Google is pulling Android support from Huawei, which won’t make a difference in China but will have an impact internationally. Then, why Apple has the most to lose.
More on Google’s I/O keynote, particularly about how the company is well-positioned for a privacy-centric world. Then, Microsoft is doing an excellent job of appealing to developers.
At Google I/O, Google was the opposite of defensive: the company set out to make the case that its approach made for better products that makes people’s lives better
Apple, Google, and Amazon’s earnings all showed fundamental weaknesses in the consumer market; perhaps these companies are not all-powerful.
Twitter and Snap both had encouraging earnings, for reasons that were both similar and also unique to each company and their history. Perhaps there is hope for consumer tech companies after all — and maybe Facebook and Google aren’t so bad.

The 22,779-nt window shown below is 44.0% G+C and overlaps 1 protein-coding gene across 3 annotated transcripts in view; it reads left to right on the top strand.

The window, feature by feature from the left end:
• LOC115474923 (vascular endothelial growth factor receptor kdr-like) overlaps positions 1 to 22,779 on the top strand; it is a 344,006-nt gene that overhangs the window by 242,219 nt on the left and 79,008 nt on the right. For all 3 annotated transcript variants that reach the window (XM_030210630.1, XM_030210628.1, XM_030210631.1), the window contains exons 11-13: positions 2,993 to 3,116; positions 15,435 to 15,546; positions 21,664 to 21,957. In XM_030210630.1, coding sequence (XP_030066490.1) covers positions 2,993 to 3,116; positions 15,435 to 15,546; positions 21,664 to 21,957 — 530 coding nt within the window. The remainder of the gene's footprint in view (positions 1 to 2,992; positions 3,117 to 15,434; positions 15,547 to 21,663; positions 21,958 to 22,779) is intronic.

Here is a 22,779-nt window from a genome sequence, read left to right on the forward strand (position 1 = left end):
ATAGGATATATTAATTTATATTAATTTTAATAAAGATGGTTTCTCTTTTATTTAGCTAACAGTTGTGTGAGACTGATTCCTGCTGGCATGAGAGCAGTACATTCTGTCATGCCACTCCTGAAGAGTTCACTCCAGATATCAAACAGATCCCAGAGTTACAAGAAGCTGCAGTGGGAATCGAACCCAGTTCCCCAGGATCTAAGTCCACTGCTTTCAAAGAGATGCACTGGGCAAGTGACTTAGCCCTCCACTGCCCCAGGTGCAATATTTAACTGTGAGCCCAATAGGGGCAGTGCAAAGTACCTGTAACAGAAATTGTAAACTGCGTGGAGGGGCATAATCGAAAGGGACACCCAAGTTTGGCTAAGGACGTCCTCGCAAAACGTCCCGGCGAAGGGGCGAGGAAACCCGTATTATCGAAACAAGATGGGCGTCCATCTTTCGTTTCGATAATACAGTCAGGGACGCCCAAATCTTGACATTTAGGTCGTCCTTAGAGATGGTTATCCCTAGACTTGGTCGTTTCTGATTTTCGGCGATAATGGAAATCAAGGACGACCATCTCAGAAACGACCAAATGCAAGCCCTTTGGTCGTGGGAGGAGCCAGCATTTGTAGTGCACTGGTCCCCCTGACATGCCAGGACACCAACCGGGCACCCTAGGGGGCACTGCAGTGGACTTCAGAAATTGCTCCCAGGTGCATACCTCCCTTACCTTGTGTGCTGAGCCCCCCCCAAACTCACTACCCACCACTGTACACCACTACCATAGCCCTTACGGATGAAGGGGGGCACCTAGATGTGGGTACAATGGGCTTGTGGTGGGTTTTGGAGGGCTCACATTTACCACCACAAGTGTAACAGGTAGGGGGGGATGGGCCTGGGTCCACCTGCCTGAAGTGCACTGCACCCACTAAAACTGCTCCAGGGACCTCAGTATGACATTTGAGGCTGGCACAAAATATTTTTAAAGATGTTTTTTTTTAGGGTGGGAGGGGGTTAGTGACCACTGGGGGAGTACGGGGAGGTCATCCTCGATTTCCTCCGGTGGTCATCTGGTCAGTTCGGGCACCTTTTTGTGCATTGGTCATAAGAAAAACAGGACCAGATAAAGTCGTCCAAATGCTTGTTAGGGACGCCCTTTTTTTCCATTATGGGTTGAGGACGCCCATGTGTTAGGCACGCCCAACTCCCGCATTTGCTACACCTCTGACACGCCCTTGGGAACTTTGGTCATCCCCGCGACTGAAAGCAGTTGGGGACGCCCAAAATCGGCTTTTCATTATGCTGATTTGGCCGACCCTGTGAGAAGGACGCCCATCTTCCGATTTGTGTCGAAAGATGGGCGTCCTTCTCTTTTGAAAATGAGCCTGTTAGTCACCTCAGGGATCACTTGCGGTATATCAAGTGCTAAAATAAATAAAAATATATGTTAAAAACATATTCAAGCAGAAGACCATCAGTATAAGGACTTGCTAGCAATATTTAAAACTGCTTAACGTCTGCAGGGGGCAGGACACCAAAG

Uber’s S-1 raises more questions than it answers
TV is moving from a world where distribution dictates business models to one where business models need to fit the jobs consumers want done. That is the best way to understand Disney’s latest announcement.
The Google Cloud Next keynote was a big improvement: Google Cloud is focusing on its go-to-market strategy, and building products that make tactical sense relative to AWS.
Regulators need to stop blindly regulating “the Internet” and instead understand that every part of the Internet stack is different, and only one part is suffering from market failure.
Why the Wall Street Journals’ deal with Apple isn’t so bad, and how that applies to YouTube. Plus, why content regulation isn’t workable, and a review of Section 230. Then, Australia passes a truly terrible law.